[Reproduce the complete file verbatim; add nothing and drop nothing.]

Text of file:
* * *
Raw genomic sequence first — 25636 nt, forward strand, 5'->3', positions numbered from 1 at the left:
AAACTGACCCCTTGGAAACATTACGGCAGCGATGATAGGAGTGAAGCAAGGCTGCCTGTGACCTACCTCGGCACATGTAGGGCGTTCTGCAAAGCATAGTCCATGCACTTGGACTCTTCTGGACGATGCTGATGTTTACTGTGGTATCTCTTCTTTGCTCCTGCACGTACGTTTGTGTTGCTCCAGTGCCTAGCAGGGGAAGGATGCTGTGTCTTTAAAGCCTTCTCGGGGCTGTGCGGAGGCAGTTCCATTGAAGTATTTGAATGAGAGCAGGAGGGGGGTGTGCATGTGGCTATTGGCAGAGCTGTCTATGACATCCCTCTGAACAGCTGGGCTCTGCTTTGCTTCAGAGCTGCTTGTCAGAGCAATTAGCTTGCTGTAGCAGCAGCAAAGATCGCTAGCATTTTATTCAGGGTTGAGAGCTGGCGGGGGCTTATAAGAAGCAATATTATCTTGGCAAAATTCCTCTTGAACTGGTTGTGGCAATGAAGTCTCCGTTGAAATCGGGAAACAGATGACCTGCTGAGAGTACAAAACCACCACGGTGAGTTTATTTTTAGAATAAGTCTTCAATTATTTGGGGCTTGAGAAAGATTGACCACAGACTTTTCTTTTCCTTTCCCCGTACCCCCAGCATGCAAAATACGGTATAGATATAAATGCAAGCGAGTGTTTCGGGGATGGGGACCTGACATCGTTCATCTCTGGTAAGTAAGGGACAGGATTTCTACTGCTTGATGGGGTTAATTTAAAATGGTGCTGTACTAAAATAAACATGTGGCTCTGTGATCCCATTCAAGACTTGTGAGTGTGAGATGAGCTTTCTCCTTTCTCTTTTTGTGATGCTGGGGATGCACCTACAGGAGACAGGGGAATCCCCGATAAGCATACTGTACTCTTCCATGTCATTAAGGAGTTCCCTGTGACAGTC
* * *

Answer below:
Raw genomic sequence first — 25636 nt, forward strand, 5'->3', positions numbered from 1 at the left:
AAACTGACCCCTTGGAAACATTACGGCAGCGATGATAGGAGTGAAGCAAGGCTGCCTGTGACCTACCTCGGCACATGTAGGGCGTTCTGCAAAGCATAGTCCATGCACTTGGACTCTTCTGGACGATGCTGATGTTTACTGTGGTATCTCTTCTTTGCTCCTGCACGTACGTTTGTGTTGCTCCAGTGCCTAGCAGGGGAAGGATGCTGTGTCTTTAAAGCCTTCTCGGGGCTGTGCGGAGGCAGTTCCATTGAAGTATTTGAATGAGAGCAGGAGGGGGGTGTGCATGTGGCTATTGGCAGAGCTGTCTATGACATCCCTCTGAACAGCTGGGCTCTGCTTTGCTTCAGAGCTGCTTGTCAGAGCAATTAGCTTGCTGTAGCAGCAGCAAAGATCGCTAGCATTTTATTCAGGGTTGAGAGCTGGCGGGGGCTTATAAGAAGCAATATTATCTTGGCAAAATTCCTCTTGAACTGGTTGTGGCAATGAAGTCTCCGTTGAAATCGGGAAACAGATGACCTGCTGAGAGTACAAAACCACCACGGTGAGTTTATTTTTAGAATAAGTCTTCAATTATTTGGGGCTTGAGAAAGATTGACCACAGACTTTTCTTTTCCTTTCCCCGTACCCCCAGCATGCAAAATACGGTATAGATATAAATGCAAGCGAGTGTTTCGGGGATGGGGACCTGACATCGTTCATCTCTGGTAAGTAAGGGACAGGATTTCTACTGCTTGATGGGGTTAATTTAAAATGGTGCTGTACTAAAATAAACATGTGGCTCTGTGATCCCATTCAAGACTTGTGAGTGTGAGATGAGCTTTCTCCTTTCTCTTTTTGTGATGCTGGGGATGCACCTACAGGAGACAGGGGAATCCCCGATAAGCATACTGTACTCTTCCATGTCATTAAGGAGTTCCCTGTGACAGTC